Ball park figure, salary of $AUD85,000 (currently $USD75,000) a year. I was permanent with 25+ years experience. Others were employed in a minimum of 10 week contracts, because schools prefer to check teachers our before offering permanent appointments. Many schools now have up to 20% contract teachers and English as a Second Language teachers seem to be on the end of the list.

    I have also worked in the tertiary EFL “Foundation course” system. My CELTA was highly regarded. It was a 10 week contract, but only 12 hours a week. That was 9 hours face to face and 3 hours prep. Ultimately it was about $AUD 45 an hour, and although I cannot prove anything, my contract was not renewed and I was replaced by a person at $AUD 15 an hour. Got a great reference. I did one day emergency relief with the Intensive English class, where teachers did not get any prep time, and it was about $20 a hour. My hours were calculated without any breaks.

    Am I cynical about the TEFL system? Yes. I know many people who are working in 5 week courses, paid for face to face and no prep time. Averaging $AUD 25 an hour. Two friends, recently arrived from Nigeria, who have done CELTA courses are getting about 12 hours a week at ELICOS centres. Full time seems to be 20 hours a week, with no prep time. I had no response from my application- a thank you, and “We will call you if we have a vacancy”.

  8. knowledgehunter Wednesday 18 February 2015 at 09:49 #

    Frankly, here in Australia the TEFL “market” is mainly tourists wanting a Gold Coast or Great Barrier Reef holiday. The second group is Middle Eastern students, some Chinese, some from India, and others who missed out on uni because of IELTS scores of 4 or below. And it would be very unkind to say that some arrived with IELTS of 6+ but could not answer basic conversations.

  9. Rajdeeo Sinha Wednesday 18 February 2015 at 15:46 #

    I’d like to learn more about the teaching of English.

  10. davedodgson Wednesday 18 February 2015 at 20:13 #

    Personally, I would blame Francis and those like him who take those ‘courses’ in sufficient numbers to make them profitable, and the people who decide “hey! I’ve taught for a few years so I’m going to run my own course.” There are enough of them to ensure the lesser reputable schools out there can find the magic ‘native speakers’ easily enough, which then leads to the Andriys of the world struggling to get jobs.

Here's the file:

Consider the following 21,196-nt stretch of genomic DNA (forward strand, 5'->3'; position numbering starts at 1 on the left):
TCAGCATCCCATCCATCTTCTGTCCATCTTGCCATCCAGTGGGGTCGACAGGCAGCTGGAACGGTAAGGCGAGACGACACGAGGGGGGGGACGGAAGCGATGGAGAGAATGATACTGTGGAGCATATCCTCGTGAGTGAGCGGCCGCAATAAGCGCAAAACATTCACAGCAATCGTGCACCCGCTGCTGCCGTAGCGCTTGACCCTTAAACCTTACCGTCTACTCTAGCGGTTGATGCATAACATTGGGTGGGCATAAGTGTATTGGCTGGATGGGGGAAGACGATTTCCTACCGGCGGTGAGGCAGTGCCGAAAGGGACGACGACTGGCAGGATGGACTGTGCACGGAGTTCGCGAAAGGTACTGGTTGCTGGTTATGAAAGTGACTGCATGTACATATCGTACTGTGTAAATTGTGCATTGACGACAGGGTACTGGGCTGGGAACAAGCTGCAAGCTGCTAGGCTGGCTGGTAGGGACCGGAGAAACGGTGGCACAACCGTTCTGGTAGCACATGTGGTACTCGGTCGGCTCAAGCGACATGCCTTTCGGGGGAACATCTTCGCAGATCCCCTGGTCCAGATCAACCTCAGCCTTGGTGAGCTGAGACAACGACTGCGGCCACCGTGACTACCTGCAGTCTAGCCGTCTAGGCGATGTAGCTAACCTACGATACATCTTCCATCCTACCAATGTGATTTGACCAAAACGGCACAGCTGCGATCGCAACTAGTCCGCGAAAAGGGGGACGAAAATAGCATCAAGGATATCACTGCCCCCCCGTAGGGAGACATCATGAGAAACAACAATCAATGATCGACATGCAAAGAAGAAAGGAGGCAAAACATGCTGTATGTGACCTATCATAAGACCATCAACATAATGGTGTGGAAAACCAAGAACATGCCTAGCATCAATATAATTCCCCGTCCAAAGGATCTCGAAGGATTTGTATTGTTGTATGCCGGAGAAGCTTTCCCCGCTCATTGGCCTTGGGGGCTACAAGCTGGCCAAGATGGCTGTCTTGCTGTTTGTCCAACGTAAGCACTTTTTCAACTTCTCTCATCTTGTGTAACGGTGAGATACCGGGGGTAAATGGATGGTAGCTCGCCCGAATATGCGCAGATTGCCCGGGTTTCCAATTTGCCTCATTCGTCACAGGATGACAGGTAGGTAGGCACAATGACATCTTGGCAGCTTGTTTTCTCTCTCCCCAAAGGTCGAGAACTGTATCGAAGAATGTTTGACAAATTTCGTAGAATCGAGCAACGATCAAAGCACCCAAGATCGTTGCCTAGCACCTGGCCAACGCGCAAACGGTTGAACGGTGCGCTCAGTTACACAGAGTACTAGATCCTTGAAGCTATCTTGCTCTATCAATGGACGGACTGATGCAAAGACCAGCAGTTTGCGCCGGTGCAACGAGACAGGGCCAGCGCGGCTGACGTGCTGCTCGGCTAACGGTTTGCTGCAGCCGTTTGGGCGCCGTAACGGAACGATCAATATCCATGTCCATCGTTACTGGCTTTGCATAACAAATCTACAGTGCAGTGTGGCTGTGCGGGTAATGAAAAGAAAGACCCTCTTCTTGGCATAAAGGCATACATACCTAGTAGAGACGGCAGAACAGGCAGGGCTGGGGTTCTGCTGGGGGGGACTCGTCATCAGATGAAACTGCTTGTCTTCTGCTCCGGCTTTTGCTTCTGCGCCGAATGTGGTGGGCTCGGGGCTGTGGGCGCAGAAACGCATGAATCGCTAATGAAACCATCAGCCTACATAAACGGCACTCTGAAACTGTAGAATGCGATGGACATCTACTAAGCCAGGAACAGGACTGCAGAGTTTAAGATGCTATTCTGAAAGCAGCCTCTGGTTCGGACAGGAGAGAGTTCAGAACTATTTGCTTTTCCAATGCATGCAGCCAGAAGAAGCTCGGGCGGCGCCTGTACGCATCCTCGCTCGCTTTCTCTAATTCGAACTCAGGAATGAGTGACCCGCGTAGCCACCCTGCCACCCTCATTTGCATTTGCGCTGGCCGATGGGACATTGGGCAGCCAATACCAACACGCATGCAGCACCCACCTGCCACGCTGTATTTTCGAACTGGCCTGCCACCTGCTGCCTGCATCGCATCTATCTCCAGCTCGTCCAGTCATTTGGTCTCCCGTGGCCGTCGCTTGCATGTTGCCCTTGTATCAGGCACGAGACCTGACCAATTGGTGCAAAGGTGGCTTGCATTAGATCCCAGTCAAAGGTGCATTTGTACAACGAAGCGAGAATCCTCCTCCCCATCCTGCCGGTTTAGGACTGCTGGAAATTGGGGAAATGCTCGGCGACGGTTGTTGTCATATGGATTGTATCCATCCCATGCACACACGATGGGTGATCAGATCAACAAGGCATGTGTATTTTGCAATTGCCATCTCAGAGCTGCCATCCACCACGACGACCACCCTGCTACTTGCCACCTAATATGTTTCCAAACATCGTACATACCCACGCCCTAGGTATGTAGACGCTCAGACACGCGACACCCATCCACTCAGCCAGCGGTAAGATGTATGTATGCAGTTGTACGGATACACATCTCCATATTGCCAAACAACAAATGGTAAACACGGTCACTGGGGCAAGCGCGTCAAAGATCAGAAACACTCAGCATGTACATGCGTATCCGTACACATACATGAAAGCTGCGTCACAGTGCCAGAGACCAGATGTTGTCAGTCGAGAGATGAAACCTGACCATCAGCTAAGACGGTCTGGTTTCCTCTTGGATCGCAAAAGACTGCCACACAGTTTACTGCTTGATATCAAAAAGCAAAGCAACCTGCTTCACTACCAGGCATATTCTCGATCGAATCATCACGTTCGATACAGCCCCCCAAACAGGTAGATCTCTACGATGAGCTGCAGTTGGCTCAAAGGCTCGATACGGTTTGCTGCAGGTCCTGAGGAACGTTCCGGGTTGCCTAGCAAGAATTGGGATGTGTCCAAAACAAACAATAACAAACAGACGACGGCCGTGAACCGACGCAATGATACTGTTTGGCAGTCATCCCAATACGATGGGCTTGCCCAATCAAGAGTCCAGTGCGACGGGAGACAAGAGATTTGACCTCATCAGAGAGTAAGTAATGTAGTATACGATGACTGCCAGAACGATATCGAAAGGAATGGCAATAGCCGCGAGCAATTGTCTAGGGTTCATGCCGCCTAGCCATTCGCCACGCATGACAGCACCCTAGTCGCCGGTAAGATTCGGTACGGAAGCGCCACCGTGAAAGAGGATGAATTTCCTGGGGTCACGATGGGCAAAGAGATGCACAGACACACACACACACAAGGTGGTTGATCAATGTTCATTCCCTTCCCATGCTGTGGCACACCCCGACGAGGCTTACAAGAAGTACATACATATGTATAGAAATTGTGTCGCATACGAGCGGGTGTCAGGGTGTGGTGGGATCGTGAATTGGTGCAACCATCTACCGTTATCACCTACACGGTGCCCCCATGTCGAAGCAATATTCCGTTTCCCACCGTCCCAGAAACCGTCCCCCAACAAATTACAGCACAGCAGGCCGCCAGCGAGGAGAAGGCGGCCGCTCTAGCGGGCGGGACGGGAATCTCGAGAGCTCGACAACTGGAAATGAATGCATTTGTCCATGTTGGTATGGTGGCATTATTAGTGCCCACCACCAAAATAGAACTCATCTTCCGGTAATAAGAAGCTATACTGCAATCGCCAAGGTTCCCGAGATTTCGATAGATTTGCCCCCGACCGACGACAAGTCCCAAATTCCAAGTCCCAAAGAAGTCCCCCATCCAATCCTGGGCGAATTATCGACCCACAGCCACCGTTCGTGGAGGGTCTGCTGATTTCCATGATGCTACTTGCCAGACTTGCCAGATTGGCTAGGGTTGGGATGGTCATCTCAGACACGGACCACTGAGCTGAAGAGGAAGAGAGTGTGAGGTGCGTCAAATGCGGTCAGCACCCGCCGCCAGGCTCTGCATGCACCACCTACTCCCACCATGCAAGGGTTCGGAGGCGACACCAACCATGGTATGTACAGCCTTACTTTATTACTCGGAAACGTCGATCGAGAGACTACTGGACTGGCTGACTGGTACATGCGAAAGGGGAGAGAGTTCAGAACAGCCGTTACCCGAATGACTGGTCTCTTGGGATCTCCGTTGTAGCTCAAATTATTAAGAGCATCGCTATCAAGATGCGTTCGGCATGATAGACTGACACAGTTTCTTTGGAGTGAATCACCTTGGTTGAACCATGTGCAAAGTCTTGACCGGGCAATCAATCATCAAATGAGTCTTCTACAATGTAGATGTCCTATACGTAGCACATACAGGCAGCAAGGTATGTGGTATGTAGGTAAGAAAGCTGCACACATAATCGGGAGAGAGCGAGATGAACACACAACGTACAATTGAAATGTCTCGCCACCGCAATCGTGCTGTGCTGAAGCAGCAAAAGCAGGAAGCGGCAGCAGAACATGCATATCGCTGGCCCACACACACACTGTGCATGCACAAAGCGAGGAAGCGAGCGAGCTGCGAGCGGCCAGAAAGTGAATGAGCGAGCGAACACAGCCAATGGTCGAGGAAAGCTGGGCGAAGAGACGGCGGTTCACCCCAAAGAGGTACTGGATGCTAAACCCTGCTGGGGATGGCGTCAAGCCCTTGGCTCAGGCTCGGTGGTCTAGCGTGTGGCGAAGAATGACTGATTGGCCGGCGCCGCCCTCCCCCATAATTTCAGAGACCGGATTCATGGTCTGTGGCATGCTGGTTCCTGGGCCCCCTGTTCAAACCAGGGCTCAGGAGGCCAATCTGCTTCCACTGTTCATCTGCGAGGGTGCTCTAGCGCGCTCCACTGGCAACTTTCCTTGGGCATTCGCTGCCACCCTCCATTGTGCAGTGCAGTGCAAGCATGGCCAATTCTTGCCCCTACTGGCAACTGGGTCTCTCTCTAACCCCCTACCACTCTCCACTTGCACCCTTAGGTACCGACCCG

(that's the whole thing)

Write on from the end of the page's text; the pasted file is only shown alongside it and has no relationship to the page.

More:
If those courses and their participants were fewer in number, the number of ‘teachers’ who enter the market with poor qualifications would drop. There would also be more a gulf between the unqualified ‘chancers’ and the people who have at least taken a CELTA or Trinity course (some would dispute that I know!) Prospective employers would then have to think twice about who they hire or even running a school at all. That would in turn improve the market.

    I think the market is a product of the people who operate in it, not a cause of the problems or even something to blame.

    • marekkiczkowiak Saturday 21 February 2015 at 13:43 #

      Couldn’t agree more, Dave. Especially with the last statement. Blaming the market is a very easy way to point the finger away from where the blame might really be. And it doesn’t really offer us any solutions to the problems our industry suffers from.

  11. stordar Thursday 19 February 2015 at 12:35 #

    Reblogged this on Me: a teacher and more and commented:
    It is so sad…actually) when you start thinking about your own fate in the business. I believe only in myself and, for now, I see no other way. There are numerous examples of people who succeded in the industry though being non-natives. It’s been rough for them, but they did survive. I honetsly think I should make my English as perfect sa possible and present myself as an exceptional proffesional. That is my part of the responsibility. Call me naive…

  12. Costas Gabrielatos Thursday 19 February 2015 at 15:43 #

    A few thoughts on market forces and professionalism in ELT.

    As things stand, all is needed for international ELT employability (in the private sector) is completion of secondary education (level of achievement immaterial) and a short course that barely scratches the surface. As a way of comparison, Cert-type courses offer about 120 contact hours; this is equivalent to one semester (i.e. one-sixth) of a BA course. Now, why would anyone with these qualifications expect to be treated as a professional, or earn much above minimum wage?

    The Cert-only route is, unsurprisingly, a very popular choice, as it is by far faster and cheaper than other routes; that is, routes similar to those required in (more) established professions (e.g. a BA plus a one-year postgraduate course). The resulting abundance of Cert-only teachers (or ‘teachers’) pushes salaries down for those with better qualifications, while also helping to equate ‘EL teacher’ with ‘low-skill worker’. Simply put, if the Cert is the ‘professional standard’ for ELT, then the message communicated is that ELT is a ‘profession’ only in name.

    • paulwalsh Thursday 19 February 2015 at 21:01 #

      I’m really amazed that no one ever questions the dominance of CELTA / TESOL.

      If the entry qualification is part of the problem – keeping wages and standards down through flooding the market with teachers – then why don’t we try and think of something else?

      • marekkiczkowiak Saturday 21 February 2015 at 13:47 #